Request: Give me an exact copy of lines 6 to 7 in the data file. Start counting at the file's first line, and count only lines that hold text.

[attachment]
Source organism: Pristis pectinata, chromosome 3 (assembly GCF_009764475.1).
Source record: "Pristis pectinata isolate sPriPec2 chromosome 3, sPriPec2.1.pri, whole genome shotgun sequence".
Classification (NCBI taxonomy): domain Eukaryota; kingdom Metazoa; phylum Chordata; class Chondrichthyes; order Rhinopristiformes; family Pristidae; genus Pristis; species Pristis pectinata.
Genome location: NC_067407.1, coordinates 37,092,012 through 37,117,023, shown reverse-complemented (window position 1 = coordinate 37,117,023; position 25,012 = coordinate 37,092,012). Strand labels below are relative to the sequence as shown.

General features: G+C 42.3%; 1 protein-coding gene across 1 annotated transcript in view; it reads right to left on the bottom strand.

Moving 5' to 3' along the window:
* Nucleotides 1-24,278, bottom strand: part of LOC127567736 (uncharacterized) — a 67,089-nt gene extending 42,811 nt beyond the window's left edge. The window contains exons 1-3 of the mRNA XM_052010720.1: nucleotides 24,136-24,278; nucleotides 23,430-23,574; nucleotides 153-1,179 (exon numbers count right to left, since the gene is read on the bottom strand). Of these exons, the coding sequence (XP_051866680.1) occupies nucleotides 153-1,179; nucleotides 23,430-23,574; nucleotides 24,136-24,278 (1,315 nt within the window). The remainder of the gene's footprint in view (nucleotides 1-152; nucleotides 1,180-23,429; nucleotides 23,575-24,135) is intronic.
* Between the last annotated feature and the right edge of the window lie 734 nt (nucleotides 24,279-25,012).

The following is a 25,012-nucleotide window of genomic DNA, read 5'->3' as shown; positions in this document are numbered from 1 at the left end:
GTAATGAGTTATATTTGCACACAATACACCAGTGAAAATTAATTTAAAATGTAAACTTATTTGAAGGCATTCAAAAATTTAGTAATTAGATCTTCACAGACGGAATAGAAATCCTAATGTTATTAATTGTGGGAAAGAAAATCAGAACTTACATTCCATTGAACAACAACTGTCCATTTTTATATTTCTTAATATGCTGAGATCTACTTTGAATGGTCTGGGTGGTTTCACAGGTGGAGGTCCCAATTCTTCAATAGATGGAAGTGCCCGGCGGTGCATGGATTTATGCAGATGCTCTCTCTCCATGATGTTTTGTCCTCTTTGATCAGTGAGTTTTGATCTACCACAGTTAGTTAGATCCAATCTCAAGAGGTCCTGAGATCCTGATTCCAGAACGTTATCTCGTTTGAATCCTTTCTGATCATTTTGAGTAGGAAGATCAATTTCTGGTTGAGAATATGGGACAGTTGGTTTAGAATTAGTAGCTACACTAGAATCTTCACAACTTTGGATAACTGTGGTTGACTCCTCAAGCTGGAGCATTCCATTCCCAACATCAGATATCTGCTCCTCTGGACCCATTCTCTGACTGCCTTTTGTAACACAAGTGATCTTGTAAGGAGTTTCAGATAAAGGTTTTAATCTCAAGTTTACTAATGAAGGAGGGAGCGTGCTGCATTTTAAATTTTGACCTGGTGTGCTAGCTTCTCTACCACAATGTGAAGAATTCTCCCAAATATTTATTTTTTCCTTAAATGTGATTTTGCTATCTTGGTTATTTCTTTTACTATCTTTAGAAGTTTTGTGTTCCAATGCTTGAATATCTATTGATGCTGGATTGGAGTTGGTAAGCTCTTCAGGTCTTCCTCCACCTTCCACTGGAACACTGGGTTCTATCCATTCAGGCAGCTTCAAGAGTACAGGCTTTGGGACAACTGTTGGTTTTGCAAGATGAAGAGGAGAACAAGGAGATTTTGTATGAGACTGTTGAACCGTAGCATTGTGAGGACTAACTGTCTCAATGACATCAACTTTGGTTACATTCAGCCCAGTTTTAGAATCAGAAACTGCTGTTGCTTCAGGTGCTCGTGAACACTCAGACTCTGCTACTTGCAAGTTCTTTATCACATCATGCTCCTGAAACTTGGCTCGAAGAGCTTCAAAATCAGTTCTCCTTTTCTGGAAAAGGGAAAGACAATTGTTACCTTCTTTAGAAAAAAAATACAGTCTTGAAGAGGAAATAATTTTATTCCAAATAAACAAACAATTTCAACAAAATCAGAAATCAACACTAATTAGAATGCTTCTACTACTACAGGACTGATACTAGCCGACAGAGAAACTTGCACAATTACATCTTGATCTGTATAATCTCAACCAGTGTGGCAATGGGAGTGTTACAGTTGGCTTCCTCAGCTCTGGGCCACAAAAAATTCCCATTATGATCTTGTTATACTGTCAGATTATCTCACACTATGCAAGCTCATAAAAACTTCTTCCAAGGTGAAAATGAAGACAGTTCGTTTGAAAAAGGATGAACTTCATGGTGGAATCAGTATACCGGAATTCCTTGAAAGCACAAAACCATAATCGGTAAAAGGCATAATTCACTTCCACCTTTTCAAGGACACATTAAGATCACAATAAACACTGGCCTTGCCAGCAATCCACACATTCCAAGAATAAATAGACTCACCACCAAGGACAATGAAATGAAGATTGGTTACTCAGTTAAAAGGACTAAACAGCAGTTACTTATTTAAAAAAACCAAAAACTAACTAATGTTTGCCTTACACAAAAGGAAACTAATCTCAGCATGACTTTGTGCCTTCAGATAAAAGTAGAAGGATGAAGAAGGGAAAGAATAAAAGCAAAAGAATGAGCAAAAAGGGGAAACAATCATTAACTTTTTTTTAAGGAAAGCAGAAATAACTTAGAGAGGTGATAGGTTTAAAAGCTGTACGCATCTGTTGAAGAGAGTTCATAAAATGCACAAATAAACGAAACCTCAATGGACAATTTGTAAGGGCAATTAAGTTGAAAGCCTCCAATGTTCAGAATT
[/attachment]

Moving 5' to 3' along the window:
* Nucleotides 1-24,278, bottom strand: part of LOC127567736 (uncharacterized) — a 67,089-nt gene extending 42,811 nt beyond the window's left edge. The window contains exons 1-3 of the mRNA XM_052010720.1: nucleotides 24,136-24,278; nucleotides 23,430-23,574; nucleotides 153-1,179 (exon numbers count right to left, since the gene is read on the bottom strand). Of these exons, the coding sequence (XP_051866680.1) occupies nucleotides 153-1,179; nucleotides 23,430-23,574; nucleotides 24,136-24,278 (1,315 nt within the window). The remainder of the gene's footprint in view (nucleotides 1-152; nucleotides 1,180-23,429; nucleotides 23,575-24,135) is intronic.